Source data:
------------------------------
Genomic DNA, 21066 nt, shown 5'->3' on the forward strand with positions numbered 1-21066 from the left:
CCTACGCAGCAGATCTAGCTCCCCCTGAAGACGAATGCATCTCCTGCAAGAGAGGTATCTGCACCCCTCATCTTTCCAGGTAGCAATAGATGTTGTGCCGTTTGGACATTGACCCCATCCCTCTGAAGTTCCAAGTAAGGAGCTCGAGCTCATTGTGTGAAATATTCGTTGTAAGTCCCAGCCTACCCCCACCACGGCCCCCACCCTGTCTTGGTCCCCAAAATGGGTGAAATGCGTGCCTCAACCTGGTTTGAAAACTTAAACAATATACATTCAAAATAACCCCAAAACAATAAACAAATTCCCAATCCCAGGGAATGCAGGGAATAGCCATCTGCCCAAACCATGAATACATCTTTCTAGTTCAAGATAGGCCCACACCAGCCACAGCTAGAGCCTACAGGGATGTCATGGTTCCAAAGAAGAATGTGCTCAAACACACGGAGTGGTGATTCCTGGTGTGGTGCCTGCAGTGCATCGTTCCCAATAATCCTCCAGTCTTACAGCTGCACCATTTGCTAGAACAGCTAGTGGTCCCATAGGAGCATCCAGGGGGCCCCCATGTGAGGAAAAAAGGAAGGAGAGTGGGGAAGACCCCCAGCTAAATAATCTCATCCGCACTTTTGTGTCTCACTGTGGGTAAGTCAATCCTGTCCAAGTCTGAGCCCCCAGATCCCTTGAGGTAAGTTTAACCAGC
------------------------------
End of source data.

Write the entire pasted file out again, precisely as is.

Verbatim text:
Genomic DNA, 21066 nt, shown 5'->3' on the forward strand with positions numbered 1-21066 from the left:
CCTACGCAGCAGATCTAGCTCCCCCTGAAGACGAATGCATCTCCTGCAAGAGAGGTATCTGCACCCCTCATCTTTCCAGGTAGCAATAGATGTTGTGCCGTTTGGACATTGACCCCATCCCTCTGAAGTTCCAAGTAAGGAGCTCGAGCTCATTGTGTGAAATATTCGTTGTAAGTCCCAGCCTACCCCCACCACGGCCCCCACCCTGTCTTGGTCCCCAAAATGGGTGAAATGCGTGCCTCAACCTGGTTTGAAAACTTAAACAATATACATTCAAAATAACCCCAAAACAATAAACAAATTCCCAATCCCAGGGAATGCAGGGAATAGCCATCTGCCCAAACCATGAATACATCTTTCTAGTTCAAGATAGGCCCACACCAGCCACAGCTAGAGCCTACAGGGATGTCATGGTTCCAAAGAAGAATGTGCTCAAACACACGGAGTGGTGATTCCTGGTGTGGTGCCTGCAGTGCATCGTTCCCAATAATCCTCCAGTCTTACAGCTGCACCATTTGCTAGAACAGCTAGTGGTCCCATAGGAGCATCCAGGGGGCCCCCATGTGAGGAAAAAAGGAAGGAGAGTGGGGAAGACCCCCAGCTAAATAATCTCATCCGCACTTTTGTGTCTCACTGTGGGTAAGTCAATCCTGTCCAAGTCTGAGCCCCCAGATCCCTTGAGGTAAGTTTAACCAGC